IMG-1194.jpgIMG-1378.jpg
Suicide Cliff at sunset

Visited Tsz Shan Monastery on the Saturday, the one I saw from the top of Tai Mo Shan. Whilst being beautiful - easily the best monastery/temple here - it doesn't have much history, unlike most others which have traditional roots. Its construction finished in 2015 and was built for £150 million by Li Ka-Shing, a business tycoon and 30th richest person in the world. The monastery is beautiful, completely silent and has real buddhas walking around. We had to wear trousers as it's disrespectful to show your legs in a Buddhist place of worship.
IMG-1449.jpgIMG-1451.jpg
Tsz Shan Monastery and a guard at the entrance

It's located in the mountains near Tai Po, a quiet area far away from the city. Additionally, the day we went was misty, which combined with the silence gave it a mystical feel, as if it were some sort of hidden settlement. The temples are made out of very expensive-looking dark wood, centred around a courtyard with a golden orb-like lamp in the middle. There is a set of steps at the far end of the courtyard leading up through the centre temple, which takes you to the highlight: the Guanyin statue.

It doesn't look real, standing at 76m tall and gleaming white. It's painted in 'self-cleaning fluorocarbon paint' which makes it look as though it's glowing. It's immense and photos can't capture how massive it is. Probably the same height as lots of HK's apartment blocks. You can see it from literally miles away; I could see it glistening from the top of Tai Mo Shan which is over 20km away.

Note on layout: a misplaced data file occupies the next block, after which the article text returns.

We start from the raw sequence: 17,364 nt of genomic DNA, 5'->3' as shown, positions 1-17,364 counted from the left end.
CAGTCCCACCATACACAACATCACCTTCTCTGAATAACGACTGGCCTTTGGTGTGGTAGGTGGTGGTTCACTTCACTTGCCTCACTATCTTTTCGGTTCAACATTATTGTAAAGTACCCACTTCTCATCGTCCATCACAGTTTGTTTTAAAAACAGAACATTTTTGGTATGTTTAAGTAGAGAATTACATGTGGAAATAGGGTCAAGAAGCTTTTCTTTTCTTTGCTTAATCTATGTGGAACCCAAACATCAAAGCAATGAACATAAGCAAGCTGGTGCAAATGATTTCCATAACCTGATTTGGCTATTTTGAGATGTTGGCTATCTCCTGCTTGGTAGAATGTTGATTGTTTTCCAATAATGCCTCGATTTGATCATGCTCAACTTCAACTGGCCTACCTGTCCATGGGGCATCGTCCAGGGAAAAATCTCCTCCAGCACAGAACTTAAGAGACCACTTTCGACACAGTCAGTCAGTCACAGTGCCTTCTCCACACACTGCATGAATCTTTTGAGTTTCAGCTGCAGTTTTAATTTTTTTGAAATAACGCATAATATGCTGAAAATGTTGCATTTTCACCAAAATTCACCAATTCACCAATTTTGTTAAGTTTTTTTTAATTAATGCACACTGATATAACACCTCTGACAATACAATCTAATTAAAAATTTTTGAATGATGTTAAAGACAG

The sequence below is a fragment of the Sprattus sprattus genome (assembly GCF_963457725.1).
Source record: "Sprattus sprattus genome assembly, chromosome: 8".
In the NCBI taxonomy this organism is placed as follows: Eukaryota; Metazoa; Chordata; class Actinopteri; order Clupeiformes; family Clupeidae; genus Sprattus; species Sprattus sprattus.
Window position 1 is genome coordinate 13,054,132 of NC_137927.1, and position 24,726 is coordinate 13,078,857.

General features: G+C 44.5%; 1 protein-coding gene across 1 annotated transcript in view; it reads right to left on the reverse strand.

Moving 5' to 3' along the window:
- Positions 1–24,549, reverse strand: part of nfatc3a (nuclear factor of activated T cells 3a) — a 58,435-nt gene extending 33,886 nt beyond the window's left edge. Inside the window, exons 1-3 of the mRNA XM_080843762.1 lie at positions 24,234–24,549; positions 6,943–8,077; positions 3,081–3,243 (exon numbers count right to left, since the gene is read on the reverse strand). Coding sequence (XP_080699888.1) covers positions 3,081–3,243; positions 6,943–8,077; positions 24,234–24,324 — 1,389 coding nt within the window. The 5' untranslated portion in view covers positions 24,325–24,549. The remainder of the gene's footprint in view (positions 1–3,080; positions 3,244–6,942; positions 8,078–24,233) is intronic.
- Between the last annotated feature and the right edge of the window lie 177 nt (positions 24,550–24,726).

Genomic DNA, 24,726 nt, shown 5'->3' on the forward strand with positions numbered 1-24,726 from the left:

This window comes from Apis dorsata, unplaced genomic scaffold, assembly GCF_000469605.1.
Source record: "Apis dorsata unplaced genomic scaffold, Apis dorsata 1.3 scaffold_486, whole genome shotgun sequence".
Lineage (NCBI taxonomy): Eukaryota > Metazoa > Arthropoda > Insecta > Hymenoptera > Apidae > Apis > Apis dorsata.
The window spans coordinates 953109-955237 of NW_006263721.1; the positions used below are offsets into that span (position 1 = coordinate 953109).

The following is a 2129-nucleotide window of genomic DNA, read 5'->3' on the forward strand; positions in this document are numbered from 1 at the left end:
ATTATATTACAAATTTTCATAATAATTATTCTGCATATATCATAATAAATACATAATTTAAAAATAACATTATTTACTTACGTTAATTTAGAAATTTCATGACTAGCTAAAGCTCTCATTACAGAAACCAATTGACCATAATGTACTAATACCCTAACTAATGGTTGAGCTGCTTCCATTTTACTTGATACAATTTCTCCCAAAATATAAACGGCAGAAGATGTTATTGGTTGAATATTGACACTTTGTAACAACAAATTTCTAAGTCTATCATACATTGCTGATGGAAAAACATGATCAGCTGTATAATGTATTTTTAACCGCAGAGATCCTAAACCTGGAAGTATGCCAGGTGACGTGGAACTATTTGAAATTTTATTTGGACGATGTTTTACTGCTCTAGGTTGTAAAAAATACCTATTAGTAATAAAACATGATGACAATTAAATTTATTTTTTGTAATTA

IMG-1467.jpgIMG-1461.jpg
Temple complex with the well in the middle, and the Guanyin statue, the 15th tallest statue in the world

We took part in one of their practices, where we filled a small wooden bowl with holy water and carried it to a large well. We then went up the steps to the statue, and walked around it clockwise three times, before bowing in front of it. We received a blessing of good luck from it. There was also an exhibition with ancient Buddhist ornaments, like little head carvings, dating as far back as the 3rd century. Some were from mainland China, others from Thailand, Cambodia and even India. Quite interesting how they all depicted people in the same way despite being made in different locations during different time periods. Such a unique experience.
IMG-1517.jpgIMG-1516.jpg
Buddhist exhibition, with the first ornament from the 6th century

Played my last ever rugby match on the Sunday for Kowloon U19s, starting at flanker. Really close game that we unfortunately lost, but I loved it. Played at HK University pitches in Sandy Bay, located on the coast; you can kick the ball from the pitch into the sea if you want. Whilst I won't miss being constantly injured, I will miss the sport.
IMG-1958.JPG45d7d328-0269-4b9a-8629-09f1261fb67e.JPG
Kowloon U19s

Week 38 (19th-25th April)

School restarted for my third and final term here. 10 weeks long, so at the time of writing I only have 8 weeks left. As mentioned, all year groups but one are allowed in at a time now, so the place feels normal and has a buzz to it. However the school isn't allowed to serve 'hot lunch' to day students, but is allowed to serve 'substantial snacks' which consist of a sandwich/wrap, salad and dessert. One of the measures put in place by the government to prevent the spread of Covid.